Cincinnati’s program requires vacant building owners who do not have a satisfactory development plan and proof of financing to apply for a vacant building license. The application must describe the measures the owner will take to weatherproof and secure the premises. After a property inspection to ensure compliance with the City’s vacant building standards, such as securing the building against trespassers and keeping all debris off the premises, the license is issued and the owner must pay a fee and maintain a general liability insurance policy. The owner must renew the license each year and pay an annual fee that increases each year up to a maximum of $3,500.

St. Louis, Missouri leverages the non-profit strategy. Local governments can consider transferring temporary or permanent possession of vacant and problem properties to non-profits (including land banks) through tax foreclosure or receivership sales. Local governments can also give owners the option to voluntarily transfer their properties. This strategy helps prevent the same houses from repeatedly cycling through tax foreclosure sales under different owners.

The St. Louis Development Corporation (SLDC) is a not-for-profit corporation organized under Chapter 355 of the Missouri State Code. The SLDC’s mission is to foster economic development and growth in the city through increased job and business opportunities and expansion of the city’s tax base. The SLDC is managed by its own Board of Directors and has seven subsidiary groups. One of these groups is the Land Reutilization Authority (LRA). Real property owners in St. Louis have the option to convey title by warranty deed to the LRA so long as the property is free from any encumbrances or liens. Upon acceptance and recording of the deed by the LRA, the former property owner has a complete legal defense to prosecutions for past ordinance violations on that property. The LRA then manages, maintains, markets and sells the properties in its possession.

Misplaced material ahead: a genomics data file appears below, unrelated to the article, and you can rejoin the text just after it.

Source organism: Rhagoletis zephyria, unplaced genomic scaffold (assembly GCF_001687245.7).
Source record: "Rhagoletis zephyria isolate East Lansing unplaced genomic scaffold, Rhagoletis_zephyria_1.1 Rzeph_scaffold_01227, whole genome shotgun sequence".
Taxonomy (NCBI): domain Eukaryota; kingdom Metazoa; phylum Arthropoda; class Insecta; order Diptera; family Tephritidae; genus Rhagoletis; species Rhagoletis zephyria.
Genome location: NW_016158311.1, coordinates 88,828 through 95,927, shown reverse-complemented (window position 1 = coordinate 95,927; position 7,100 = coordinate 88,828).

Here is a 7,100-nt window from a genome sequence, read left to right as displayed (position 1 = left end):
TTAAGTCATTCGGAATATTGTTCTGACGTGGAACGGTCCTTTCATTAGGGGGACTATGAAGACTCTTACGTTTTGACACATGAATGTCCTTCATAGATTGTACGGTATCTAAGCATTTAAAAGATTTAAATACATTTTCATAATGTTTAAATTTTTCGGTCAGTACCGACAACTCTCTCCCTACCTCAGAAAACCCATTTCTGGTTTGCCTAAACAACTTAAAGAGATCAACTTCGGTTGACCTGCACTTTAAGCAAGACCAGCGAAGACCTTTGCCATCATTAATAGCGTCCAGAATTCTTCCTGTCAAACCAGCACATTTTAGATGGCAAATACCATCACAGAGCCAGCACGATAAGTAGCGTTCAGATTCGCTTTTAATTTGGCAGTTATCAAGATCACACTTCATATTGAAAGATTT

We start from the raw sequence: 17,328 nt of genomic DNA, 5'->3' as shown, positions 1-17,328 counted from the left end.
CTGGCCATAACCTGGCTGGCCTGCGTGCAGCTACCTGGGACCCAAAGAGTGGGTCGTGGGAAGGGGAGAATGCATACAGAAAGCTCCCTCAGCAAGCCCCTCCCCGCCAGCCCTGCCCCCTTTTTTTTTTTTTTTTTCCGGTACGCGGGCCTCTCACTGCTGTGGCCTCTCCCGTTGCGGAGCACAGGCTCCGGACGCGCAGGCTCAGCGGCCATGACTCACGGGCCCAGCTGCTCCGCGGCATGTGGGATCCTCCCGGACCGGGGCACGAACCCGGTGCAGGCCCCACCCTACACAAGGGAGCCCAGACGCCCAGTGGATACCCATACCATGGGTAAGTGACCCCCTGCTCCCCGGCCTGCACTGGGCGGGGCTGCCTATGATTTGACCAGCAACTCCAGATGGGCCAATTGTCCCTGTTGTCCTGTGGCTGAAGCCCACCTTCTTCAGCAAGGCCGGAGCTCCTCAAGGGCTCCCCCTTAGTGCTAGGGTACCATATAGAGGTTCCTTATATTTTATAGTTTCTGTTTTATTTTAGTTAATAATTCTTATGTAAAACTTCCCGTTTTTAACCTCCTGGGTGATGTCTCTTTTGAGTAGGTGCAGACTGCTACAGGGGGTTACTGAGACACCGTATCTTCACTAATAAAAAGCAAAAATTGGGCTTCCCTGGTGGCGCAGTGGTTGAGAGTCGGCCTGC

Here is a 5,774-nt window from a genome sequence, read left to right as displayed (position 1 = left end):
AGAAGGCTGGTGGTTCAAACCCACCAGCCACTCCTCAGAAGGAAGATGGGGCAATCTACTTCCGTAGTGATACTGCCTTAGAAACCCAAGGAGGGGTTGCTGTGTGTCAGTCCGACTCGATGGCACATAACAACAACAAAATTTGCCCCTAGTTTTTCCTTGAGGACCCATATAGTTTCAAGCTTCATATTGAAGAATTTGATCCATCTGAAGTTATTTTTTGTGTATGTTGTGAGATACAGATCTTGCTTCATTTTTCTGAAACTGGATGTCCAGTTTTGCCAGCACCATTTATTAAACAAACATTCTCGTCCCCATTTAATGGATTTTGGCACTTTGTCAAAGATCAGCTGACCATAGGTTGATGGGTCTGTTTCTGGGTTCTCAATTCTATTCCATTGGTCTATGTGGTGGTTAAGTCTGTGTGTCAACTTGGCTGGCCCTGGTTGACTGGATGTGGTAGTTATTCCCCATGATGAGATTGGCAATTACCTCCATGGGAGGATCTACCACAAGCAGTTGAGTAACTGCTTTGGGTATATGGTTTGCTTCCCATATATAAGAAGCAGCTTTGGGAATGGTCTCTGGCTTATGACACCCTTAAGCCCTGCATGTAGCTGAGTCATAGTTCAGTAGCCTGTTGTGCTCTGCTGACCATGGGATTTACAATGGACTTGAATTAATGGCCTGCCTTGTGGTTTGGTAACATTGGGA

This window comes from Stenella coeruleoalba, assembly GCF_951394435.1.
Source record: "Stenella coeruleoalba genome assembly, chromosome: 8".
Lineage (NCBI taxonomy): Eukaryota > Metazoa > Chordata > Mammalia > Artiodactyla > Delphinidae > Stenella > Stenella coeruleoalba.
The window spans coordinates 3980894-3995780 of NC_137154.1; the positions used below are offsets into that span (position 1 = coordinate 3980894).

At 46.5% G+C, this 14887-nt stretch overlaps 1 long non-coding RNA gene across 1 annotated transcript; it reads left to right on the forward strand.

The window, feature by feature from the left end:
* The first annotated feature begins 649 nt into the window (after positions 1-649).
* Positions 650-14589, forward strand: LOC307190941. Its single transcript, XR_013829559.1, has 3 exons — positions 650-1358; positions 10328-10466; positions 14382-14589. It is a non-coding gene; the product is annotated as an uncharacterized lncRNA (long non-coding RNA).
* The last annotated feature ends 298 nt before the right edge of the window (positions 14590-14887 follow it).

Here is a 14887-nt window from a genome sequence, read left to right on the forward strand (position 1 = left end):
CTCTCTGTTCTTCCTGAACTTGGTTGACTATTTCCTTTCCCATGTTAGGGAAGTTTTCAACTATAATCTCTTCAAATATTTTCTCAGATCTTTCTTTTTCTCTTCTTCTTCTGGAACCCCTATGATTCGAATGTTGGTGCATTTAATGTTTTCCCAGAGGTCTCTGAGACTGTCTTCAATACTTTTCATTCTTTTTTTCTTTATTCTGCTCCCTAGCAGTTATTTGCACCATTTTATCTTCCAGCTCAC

For additional resources, the Gaining Ground Information Database is free and features best practice models used by governments to control the use of land in the public interest. Please direct your search toward the Healthy Communities topic.

[*] Gabriella Mickel is a second-year student at the Elisabeth Haub School of Law and Student Associate at the Land Use Law Center.

Brooke Mercaldi is a second-year student at the Elisabeth Haub School of Law and Research Assistant to Professor Nolon.

The previous blogs in the series are listed here:

  1. Reframing Sustainability: Introducing the Land Use, Human Health, and Equity Project
  2. Planning for Public Health: A New Beginning for Land Use Law
  3. The Role of Density in Combatting Climate Change and COVID-19
  4. Novel Coronavirus Claims Implicate Age-Old Property Rights Questions
  5. State & Local COVID-related Emergency Powers: Individual Rights
  6. COVID-Related Land Use Regulations and Judicial Deference
  7. Mediation of Eviction Disputes May Hold the Key to the Survival of Small Businesses
  8. Using Zoning to Help Eliminate Food Deserts: A Few Steps Forward
  9. Urban Heat Islands and Equity
  10. Urban Heat Island and Equity: What Can Local Governments Do?
  11. The Recovery Lease: Preventing Evictions of Commercial Tenants During the Pandemic
  12. The Role of Hazard Mitigation Planning in Promoting Public Health and Resilience
  13. Hazard Mitigation Planning: A Case Study
  14. Complete Streets: Protecting Public Health
  15. Zoning and Lease Mediation as a Way to Retain Critical Small Businesses
  16. Segregation by Law and the Racial Inequity Pandemic
  17. Combating Food Swamps to Improve Equity and Public Health
  18. The Pandemic Plan for Healthy Buildings